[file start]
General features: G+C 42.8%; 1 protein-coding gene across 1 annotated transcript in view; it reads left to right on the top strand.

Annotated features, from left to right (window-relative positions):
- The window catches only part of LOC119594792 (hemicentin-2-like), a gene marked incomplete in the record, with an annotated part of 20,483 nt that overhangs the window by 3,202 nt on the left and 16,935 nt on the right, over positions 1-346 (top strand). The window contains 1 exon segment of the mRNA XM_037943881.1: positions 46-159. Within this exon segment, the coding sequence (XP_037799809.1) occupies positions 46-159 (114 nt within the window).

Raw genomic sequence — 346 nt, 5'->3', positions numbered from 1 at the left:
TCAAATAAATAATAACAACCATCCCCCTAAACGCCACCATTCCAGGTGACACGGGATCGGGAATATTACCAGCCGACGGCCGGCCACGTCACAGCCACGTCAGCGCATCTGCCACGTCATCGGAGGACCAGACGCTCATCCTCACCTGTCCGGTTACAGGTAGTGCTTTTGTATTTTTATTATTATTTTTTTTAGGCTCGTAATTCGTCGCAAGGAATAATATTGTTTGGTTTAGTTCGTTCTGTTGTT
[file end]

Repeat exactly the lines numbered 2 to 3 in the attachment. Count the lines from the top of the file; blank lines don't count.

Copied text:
Annotated features, from left to right (window-relative positions):
- The window catches only part of LOC119594792 (hemicentin-2-like), a gene marked incomplete in the record, with an annotated part of 20,483 nt that overhangs the window by 3,202 nt on the left and 16,935 nt on the right, over positions 1-346 (top strand). The window contains 1 exon segment of the mRNA XM_037943881.1: positions 46-159. Within this exon segment, the coding sequence (XP_037799809.1) occupies positions 46-159 (114 nt within the window).